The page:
New book traces the trail of Shuswap’s elusive Bushman


VANCOUVER (NEWS 1130) – If you’re a certain age, you might remember the story of John Bjornstrom, aka the Bushman of the Shuswap, a fugitive from justice who made headlines in the early 2000s hidden away in the surrounding countryside of British Columbia. Shuswap Lake. Now, 20 years later, someone has finally written this story down on paper.

That someone is Paul McKendrick, author of The Bushmen’s Lair: In the Footsteps of the Shuswap Fugitive. Like many first-time authors, he was motivated to tell the story because it was a book he wanted to read.

“I had a little more time, so I thought, ‘Well, if no one else writes it, then maybe I will have to because it’s the only way I can. read it, ”he said. .

McKendrick tells a story that is part of the runaway story. It not only traces the footsteps of the Bushman, but also delves into how Bjornstrom became a fugitive in the first place.

“He had been involved in private investigations for a few years when he met David Walsh, the president of Bre-X, during a chance meeting at a Calgary bar.”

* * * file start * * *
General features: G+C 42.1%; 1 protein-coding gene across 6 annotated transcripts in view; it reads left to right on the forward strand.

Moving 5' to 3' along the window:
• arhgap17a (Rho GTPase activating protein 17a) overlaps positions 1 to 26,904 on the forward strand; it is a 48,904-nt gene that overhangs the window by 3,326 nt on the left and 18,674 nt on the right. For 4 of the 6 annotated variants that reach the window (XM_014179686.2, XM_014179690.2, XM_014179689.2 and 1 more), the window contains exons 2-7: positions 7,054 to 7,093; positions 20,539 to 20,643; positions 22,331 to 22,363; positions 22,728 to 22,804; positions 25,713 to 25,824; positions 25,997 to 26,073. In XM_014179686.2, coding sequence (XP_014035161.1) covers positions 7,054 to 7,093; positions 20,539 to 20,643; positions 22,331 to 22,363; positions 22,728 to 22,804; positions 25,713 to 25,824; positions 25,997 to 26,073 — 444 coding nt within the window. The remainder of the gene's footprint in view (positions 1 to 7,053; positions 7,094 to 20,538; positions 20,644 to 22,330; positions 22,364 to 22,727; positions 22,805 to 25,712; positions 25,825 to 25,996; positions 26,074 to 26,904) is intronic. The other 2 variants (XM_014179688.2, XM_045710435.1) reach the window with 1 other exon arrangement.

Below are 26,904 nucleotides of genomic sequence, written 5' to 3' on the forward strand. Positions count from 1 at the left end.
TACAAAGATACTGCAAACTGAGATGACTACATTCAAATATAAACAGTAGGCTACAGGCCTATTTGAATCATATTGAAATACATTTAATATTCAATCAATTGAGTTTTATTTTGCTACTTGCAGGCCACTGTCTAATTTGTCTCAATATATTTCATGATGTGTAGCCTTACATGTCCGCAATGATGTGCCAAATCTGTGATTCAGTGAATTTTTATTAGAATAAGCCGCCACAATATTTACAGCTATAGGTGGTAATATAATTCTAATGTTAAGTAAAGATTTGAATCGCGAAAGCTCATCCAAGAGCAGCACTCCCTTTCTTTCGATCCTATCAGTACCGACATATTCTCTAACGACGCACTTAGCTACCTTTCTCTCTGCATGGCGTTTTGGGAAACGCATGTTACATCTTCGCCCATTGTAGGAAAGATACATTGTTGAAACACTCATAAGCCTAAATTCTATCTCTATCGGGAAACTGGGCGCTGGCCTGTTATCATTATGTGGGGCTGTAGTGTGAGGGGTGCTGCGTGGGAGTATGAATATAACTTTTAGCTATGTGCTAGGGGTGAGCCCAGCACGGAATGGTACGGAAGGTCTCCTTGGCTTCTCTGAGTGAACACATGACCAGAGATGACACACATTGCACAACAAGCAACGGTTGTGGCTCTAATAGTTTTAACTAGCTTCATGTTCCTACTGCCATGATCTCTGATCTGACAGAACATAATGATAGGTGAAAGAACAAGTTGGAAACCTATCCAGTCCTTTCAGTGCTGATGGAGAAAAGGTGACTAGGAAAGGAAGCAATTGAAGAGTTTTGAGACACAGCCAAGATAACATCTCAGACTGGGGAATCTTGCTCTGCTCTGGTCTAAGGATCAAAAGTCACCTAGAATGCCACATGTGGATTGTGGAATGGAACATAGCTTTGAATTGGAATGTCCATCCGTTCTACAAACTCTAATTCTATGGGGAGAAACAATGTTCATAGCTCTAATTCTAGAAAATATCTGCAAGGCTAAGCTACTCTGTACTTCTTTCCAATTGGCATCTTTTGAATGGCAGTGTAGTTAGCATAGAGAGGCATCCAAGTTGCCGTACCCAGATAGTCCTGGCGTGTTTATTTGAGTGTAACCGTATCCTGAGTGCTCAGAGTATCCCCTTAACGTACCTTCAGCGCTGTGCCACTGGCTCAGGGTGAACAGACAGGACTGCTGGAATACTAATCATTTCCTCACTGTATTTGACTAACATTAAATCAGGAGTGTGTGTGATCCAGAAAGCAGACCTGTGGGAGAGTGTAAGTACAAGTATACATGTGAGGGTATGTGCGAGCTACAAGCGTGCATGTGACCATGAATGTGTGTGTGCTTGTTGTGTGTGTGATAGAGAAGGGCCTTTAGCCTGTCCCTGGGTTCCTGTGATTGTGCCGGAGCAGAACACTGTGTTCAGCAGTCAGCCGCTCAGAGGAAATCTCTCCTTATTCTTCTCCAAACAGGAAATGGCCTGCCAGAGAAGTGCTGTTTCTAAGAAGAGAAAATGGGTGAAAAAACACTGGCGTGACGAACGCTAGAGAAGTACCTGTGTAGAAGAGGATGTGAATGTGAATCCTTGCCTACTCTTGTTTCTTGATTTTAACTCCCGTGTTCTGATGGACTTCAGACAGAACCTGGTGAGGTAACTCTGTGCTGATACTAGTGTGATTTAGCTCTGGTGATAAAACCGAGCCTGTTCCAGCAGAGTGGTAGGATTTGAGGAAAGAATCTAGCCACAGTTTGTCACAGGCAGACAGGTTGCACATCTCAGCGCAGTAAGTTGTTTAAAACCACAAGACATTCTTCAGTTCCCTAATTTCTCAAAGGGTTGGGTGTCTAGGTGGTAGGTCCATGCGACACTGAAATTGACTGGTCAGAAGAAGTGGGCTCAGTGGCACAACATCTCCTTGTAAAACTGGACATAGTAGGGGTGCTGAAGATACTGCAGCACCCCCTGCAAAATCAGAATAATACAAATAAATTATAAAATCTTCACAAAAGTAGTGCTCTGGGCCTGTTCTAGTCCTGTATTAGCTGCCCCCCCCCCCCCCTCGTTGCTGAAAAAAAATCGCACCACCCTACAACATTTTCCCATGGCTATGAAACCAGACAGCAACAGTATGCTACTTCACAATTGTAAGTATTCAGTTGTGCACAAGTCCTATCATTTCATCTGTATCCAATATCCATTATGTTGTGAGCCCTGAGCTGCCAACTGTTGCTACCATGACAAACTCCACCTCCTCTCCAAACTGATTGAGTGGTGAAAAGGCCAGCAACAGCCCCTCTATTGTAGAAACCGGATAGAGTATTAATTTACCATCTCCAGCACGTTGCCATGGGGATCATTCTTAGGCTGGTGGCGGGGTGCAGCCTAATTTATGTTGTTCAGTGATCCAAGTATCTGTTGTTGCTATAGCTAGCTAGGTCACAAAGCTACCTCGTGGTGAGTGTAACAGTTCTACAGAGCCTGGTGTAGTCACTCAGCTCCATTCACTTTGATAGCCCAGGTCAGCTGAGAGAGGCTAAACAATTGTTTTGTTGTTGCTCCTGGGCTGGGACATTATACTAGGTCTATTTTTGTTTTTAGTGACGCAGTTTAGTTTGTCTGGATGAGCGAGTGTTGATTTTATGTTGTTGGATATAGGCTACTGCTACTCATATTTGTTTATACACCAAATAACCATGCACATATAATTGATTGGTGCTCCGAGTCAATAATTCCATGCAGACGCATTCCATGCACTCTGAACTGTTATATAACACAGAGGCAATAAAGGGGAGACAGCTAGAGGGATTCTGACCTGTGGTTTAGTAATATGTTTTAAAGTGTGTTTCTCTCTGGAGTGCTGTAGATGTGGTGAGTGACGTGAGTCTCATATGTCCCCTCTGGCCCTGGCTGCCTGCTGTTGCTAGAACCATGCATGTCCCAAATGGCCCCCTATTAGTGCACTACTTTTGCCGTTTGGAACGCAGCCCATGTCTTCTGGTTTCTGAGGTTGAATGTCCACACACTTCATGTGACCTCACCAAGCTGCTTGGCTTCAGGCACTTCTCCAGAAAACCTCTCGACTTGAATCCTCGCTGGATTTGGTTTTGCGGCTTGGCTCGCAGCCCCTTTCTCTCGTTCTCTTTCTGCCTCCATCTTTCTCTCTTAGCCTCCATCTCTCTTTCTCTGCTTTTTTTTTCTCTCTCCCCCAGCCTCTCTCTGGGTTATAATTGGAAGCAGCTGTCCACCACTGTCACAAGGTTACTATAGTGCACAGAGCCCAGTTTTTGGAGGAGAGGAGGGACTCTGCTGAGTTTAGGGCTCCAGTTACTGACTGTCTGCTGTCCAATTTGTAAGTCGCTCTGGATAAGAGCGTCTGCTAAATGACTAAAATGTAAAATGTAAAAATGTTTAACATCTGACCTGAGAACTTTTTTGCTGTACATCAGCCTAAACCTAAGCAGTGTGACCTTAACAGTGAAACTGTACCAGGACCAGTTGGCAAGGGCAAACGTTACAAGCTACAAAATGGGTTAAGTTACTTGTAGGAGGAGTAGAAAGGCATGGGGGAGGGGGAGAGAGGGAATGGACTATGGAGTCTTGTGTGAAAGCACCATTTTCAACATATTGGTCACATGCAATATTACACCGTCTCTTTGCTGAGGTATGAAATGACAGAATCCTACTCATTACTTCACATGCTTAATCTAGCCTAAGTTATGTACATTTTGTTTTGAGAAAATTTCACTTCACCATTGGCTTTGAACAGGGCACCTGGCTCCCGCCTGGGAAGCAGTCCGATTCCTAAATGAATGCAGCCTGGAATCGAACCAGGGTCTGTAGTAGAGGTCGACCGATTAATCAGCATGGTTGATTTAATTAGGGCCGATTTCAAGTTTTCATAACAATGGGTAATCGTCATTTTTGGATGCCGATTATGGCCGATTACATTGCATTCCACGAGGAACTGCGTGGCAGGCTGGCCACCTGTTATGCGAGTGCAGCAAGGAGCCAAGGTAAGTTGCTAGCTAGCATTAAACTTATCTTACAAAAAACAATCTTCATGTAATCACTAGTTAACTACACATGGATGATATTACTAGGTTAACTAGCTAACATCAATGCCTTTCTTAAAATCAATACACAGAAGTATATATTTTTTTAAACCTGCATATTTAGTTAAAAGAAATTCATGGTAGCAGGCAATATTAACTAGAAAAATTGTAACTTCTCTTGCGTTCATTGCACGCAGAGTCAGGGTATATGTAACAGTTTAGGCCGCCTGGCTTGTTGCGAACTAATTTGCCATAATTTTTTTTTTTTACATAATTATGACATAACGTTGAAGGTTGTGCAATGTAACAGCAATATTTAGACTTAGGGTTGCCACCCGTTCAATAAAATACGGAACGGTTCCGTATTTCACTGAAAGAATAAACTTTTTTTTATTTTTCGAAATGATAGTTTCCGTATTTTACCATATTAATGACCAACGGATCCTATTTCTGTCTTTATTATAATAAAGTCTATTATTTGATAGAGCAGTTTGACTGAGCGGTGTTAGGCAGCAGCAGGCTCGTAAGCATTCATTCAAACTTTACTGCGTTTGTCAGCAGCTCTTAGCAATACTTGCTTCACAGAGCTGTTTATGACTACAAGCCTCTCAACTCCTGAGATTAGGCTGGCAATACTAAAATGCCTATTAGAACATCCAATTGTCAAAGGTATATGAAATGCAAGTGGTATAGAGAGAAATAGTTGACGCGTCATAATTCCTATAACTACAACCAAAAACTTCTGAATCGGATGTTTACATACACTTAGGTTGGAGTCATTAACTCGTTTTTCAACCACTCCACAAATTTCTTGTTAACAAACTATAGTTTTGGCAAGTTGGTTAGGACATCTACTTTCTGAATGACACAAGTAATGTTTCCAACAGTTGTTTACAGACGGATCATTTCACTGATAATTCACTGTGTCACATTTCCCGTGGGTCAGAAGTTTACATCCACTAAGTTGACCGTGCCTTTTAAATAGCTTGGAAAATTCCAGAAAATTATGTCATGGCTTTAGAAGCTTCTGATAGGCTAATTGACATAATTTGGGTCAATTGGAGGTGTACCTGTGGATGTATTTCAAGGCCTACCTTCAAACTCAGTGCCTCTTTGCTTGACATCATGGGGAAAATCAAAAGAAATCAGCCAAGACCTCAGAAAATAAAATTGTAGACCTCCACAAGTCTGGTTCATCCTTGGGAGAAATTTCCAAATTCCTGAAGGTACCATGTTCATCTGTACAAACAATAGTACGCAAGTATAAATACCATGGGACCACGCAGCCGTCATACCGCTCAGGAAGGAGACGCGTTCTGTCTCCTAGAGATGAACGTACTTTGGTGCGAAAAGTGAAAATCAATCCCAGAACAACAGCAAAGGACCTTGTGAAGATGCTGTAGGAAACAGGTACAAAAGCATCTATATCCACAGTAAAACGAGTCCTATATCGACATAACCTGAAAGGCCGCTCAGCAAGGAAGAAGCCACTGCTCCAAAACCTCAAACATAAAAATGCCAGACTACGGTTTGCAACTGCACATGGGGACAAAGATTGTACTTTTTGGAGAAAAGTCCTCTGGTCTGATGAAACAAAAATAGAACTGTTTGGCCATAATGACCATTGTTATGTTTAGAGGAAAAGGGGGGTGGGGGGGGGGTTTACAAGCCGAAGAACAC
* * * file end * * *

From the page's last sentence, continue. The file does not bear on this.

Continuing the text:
Much has been written about the Bre-X mining scandal over the years, but suffice it to say that Bjornstrom may have known too much about shady events and decided to condemn it. The Calgary-based company collapsed after the discovery of a fraud at its mine in Indonesia that wiped out an estimated $ 3 billion in investor money in 1997. Walsh died the following year of an apparent brain aneurysm. .

Bjornstrom escaped from Kamloops prison and was on the run for two years before being captured in November 2001 after a massive manhunt. In 2004, he was sentenced to house arrest for 23 months after pleading guilty to 10 counts, including a break and enter.

He survived by stealing food and belongings from dozens of cabins in the woods around Shuswap Lake, where he repeatedly escaped the RCMP, but spoke to multiple media about his underground camp.

“I managed to look at the cave in person,” McKendrick says. “It was quite large, almost a thousand square feet, and it was equipped with custom shelves and furniture.”

But don’t try to look for it now.

“There is nothing left there. The authorities blew it up because they perceived it to be a security hazard, so you couldn’t find it without someone showing you where it is. But there is really nothing more to see there.

McKendrick fills in the Bushman’s backstory with help from Bjornstrom’s sister and court transcripts, coming away with a different impression of him than he started out with. And he thinks you do too.

“You know, if there’s empathy that can go out of the story, then I think it helps me feel like it was a worthy endeavor.”

Bjornstorm died in 2018 at the age of 58.

The Bushman’s Lair: In the Footsteps of the Shuswap Fugitive is available from Harbor Publishing.

– With files from the Canadian Press.


Comments are closed.